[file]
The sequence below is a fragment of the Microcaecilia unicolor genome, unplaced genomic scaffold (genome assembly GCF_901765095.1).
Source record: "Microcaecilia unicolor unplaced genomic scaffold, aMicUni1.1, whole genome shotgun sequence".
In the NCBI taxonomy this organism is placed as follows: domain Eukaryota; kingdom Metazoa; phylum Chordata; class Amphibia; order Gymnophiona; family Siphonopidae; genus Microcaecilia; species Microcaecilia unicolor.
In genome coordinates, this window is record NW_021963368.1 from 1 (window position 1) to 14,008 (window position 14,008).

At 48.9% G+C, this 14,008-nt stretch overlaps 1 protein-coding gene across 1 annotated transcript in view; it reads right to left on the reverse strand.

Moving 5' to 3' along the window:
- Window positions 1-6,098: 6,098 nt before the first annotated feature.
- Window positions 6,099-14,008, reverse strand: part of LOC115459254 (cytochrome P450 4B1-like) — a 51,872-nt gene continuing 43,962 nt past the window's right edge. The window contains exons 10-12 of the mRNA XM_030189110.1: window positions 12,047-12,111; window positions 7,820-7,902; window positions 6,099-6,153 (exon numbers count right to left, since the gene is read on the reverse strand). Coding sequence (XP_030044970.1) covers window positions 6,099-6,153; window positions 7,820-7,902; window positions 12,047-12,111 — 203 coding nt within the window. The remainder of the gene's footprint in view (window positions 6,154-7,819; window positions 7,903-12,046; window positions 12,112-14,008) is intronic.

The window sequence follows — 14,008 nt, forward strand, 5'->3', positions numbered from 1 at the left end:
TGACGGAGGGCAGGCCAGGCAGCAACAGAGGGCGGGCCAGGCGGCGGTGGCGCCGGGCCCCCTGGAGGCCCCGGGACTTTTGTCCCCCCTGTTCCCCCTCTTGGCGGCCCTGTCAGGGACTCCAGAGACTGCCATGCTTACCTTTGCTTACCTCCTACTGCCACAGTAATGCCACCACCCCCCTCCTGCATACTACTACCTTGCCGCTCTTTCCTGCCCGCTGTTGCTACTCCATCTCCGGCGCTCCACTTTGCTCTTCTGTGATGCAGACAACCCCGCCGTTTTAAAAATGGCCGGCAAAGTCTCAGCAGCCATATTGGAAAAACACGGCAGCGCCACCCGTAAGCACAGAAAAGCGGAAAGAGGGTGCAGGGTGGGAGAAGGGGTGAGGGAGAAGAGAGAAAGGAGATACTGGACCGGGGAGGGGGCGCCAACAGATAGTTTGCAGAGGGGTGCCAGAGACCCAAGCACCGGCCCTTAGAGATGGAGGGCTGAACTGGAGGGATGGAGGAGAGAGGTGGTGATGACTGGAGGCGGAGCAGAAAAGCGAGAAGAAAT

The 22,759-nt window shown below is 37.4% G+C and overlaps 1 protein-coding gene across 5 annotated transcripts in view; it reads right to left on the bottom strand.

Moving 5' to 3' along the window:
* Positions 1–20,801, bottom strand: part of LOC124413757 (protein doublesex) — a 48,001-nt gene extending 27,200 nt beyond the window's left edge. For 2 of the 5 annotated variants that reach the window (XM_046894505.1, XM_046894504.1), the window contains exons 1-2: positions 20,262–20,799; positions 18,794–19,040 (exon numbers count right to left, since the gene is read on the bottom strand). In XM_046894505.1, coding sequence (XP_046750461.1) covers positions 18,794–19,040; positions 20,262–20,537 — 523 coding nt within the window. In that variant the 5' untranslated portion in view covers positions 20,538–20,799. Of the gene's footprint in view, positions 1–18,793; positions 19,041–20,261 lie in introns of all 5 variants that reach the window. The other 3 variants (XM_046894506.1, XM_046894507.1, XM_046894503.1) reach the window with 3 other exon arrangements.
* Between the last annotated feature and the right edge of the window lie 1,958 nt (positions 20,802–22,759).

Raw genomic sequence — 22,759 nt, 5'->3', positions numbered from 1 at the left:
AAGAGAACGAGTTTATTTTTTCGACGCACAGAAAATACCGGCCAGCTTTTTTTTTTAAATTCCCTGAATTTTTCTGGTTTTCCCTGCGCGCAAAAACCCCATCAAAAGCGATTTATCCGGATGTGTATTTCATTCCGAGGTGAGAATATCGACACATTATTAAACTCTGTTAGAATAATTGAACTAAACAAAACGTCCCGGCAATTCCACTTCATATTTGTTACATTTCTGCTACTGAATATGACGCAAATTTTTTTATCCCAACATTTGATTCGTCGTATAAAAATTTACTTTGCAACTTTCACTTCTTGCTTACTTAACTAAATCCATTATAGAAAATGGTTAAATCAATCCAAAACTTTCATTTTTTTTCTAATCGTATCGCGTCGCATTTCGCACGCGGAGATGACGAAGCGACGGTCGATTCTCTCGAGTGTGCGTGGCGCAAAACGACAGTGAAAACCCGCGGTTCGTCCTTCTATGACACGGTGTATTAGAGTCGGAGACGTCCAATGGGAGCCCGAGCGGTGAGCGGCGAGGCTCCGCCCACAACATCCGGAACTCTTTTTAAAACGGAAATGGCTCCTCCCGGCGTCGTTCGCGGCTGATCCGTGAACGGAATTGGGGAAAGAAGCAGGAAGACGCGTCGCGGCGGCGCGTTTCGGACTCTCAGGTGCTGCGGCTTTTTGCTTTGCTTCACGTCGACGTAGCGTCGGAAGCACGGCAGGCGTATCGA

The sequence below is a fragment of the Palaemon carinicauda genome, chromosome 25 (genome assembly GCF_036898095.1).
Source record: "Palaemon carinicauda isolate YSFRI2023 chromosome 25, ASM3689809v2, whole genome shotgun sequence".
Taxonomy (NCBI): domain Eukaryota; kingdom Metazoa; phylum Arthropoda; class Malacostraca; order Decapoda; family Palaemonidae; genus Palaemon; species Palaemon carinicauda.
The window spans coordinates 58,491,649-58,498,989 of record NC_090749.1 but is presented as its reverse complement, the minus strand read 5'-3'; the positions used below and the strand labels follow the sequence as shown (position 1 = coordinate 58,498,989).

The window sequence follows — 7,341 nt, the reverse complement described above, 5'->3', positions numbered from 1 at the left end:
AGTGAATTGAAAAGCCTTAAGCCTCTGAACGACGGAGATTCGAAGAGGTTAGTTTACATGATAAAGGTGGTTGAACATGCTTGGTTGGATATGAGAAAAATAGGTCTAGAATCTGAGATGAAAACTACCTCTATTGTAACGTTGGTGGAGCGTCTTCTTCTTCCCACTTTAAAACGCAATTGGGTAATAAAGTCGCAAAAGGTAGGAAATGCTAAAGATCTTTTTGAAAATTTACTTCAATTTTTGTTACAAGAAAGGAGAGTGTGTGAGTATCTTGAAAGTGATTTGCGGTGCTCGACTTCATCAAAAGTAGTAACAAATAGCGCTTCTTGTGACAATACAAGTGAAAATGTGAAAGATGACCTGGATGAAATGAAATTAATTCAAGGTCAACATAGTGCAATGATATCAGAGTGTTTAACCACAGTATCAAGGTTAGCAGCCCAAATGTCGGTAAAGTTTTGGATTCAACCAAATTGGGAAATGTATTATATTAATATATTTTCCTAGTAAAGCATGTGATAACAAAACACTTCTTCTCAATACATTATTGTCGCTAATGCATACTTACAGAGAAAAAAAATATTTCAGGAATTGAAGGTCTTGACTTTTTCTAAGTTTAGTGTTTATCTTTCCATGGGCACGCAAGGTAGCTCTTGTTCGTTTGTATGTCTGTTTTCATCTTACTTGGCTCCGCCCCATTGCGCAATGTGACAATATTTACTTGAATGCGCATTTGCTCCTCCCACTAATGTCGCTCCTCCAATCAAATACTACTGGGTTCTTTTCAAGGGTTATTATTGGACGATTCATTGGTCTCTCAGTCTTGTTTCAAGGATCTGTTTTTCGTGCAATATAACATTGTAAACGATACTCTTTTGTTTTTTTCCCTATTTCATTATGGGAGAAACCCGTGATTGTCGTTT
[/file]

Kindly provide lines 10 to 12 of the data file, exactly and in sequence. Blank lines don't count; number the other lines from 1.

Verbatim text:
TGACGGAGGGCAGGCCAGGCAGCAACAGAGGGCGGGCCAGGCGGCGGTGGCGCCGGGCCCCCTGGAGGCCCCGGGACTTTTGTCCCCCCTGTTCCCCCTCTTGGCGGCCCTGTCAGGGACTCCAGAGACTGCCATGCTTACCTTTGCTTACCTCCTACTGCCACAGTAATGCCACCACCCCCCTCCTGCATACTACTACCTTGCCGCTCTTTCCTGCCCGCTGTTGCTACTCCATCTCCGGCGCTCCACTTTGCTCTTCTGTGATGCAGACAACCCCGCCGTTTTAAAAATGGCCGGCAAAGTCTCAGCAGCCATATTGGAAAAACACGGCAGCGCCACCCGTAAGCACAGAAAAGCGGAAAGAGGGTGCAGGGTGGGAGAAGGGGTGAGGGAGAAGAGAGAAAGGAGATACTGGACCGGGGAGGGGGCGCCAACAGATAGTTTGCAGAGGGGTGCCAGAGACCCAAGCACCGGCCCTTAGAGATGGAGGGCTGAACTGGAGGGATGGAGGAGAGAGGTGGTGATGACTGGAGGCGGAGCAGAAAAGCGAGAAGAAAT

The 22,759-nt window shown below is 37.4% G+C and overlaps 1 protein-coding gene across 5 annotated transcripts in view; it reads right to left on the bottom strand.

Moving 5' to 3' along the window: